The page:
Wondering

Isobel canoeby Isobel Arthen

On this day when so many people are celebrating science, I wanted to share some reflections I’ve made over the past couple months. When I was young I really thought science was the antithesis of spirituality. I didn’t put any faith in something that I thought tried to explain the unsolvable mysteries of the world around us, and I resented it for defining natural phenomena when, to me, something like fire is so much more than just a chemical reaction. In 9th grade when I started learning about ecological concepts like interdependence, food webs and cycles, I realized that science may not be in contradiction with spirituality. In fact, I discovered that it compliments it in some very potent ways.

Many of you know that I have spent my adult life immersed in the study of science, and specifically ecology. I have found that the more I understand the world around me, the more I can appreciate it. Since starting work as an educator at the Franklin Institute, I have had many opportunities to learn about how to best communicate science to museum guests, including one session about how the brain actually interprets and stores information.

This training left me with a lot to think about, but one thing especially stuck out. At the beginning, we were asked what we had always wondered about the brain. The group answered with a popcorn of questions that piqued my curiosity about every question someone else had asked. We were told, later on, that the question was specifically intended to prime our minds for learning—that inspiring inquiry, or wonder, releases dopamine in the brain, thus improving attention and focus.

After that activity I have been thinking a lot about that word, “wonder.” What a word. It is used to describe a state of inquiry and curiosity, a way of seeking new information— “I wonder why those ants walk in a line?” But it also describes a state of amazement. To stare “with wonder” is to perceive something so astounding that it is almost unbelievable. I have come to believe that “wonder” is that place, that liminal space between science and magic, and as a scientist and an animist, that is where I want to live.

To gaze with wonder at the night sky is so much more if you know that there are about as many neurons in one brain as there are stars in our galaxy, and that there are about the same number of galaxies in the universe. To handle soil means so much more if you know that it took hundreds upon hundreds of years to develop, and that it is home to billions of living beings right in the palm of your hand. What do you miss if you look at fire and just see a combustion reaction? What do you lose if you don’t notice its ability to transform and destroy, or the way gazing into a flame can transport you to a whole other place?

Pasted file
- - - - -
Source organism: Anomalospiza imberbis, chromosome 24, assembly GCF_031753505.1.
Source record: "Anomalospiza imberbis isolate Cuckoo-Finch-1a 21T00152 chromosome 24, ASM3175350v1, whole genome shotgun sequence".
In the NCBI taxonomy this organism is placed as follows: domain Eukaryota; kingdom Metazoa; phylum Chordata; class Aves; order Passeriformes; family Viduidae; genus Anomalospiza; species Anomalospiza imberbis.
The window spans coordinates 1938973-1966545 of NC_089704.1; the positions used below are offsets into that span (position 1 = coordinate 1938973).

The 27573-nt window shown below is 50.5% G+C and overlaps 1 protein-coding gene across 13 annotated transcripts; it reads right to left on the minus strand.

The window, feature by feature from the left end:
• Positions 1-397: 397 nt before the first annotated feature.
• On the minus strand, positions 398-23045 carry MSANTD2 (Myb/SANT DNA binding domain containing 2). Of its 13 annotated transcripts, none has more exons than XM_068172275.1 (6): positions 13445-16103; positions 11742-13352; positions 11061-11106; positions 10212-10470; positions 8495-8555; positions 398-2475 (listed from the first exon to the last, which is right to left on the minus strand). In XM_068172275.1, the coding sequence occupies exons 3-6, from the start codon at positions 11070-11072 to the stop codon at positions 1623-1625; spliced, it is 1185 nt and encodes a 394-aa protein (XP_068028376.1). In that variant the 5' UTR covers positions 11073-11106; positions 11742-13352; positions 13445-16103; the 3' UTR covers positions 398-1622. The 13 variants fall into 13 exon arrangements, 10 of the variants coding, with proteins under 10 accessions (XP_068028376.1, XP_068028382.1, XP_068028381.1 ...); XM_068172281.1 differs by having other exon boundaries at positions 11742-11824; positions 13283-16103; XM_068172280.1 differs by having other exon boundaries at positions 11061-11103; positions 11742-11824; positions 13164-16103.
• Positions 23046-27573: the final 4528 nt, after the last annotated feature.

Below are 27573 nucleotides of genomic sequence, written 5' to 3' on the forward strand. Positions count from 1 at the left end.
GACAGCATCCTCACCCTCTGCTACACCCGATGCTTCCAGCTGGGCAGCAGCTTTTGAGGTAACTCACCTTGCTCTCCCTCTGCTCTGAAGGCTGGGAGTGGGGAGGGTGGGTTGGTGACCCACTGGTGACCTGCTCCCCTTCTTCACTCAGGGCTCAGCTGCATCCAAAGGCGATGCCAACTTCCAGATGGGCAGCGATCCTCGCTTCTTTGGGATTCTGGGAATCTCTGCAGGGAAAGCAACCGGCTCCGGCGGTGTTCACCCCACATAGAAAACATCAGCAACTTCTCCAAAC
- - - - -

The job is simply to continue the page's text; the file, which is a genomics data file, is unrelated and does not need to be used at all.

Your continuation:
I am disappointed not to be at the science march, but like every day at work, I have spent today bringing science into people’s lives. I have asked guests to wonder with me, to come up with questions, to try and notice and discover new things about the world we so often take for granted. I share this with you so that maybe you’ll make a point to come up with a new question today (if you do, let me know what it is!). It seems to me there is no better way to celebrate science than to take some time to wonder.

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Walking on Uneven Ground

by Steve Trombulak

At Feast of Lights last month, Deirdre invited me to participate in the Saturday morning plenary, called “Walking on Uneven Ground.”  The purpose of the plenary was to involve the entire community present for Feast of Lights in a common conversation about the recent earth-shaking shifts in our country’s social fabric.  For most of us, the results of the election in early November and the subsequent administrative appointments have fundamentally altered our sense of the ground upon which we walk.  The gains we have struggled to achieve over the last 100+ years for peace, justice, and the environment are now under assault at a level that we have not seen in decades, nor at a level that we thought we would ever see again.

Indeed, we now walk on uneven ground.  We are at a point in history, and in each of our own personal narratives, where each of us needs to answer the question, “how is it that I will now choose to walk?”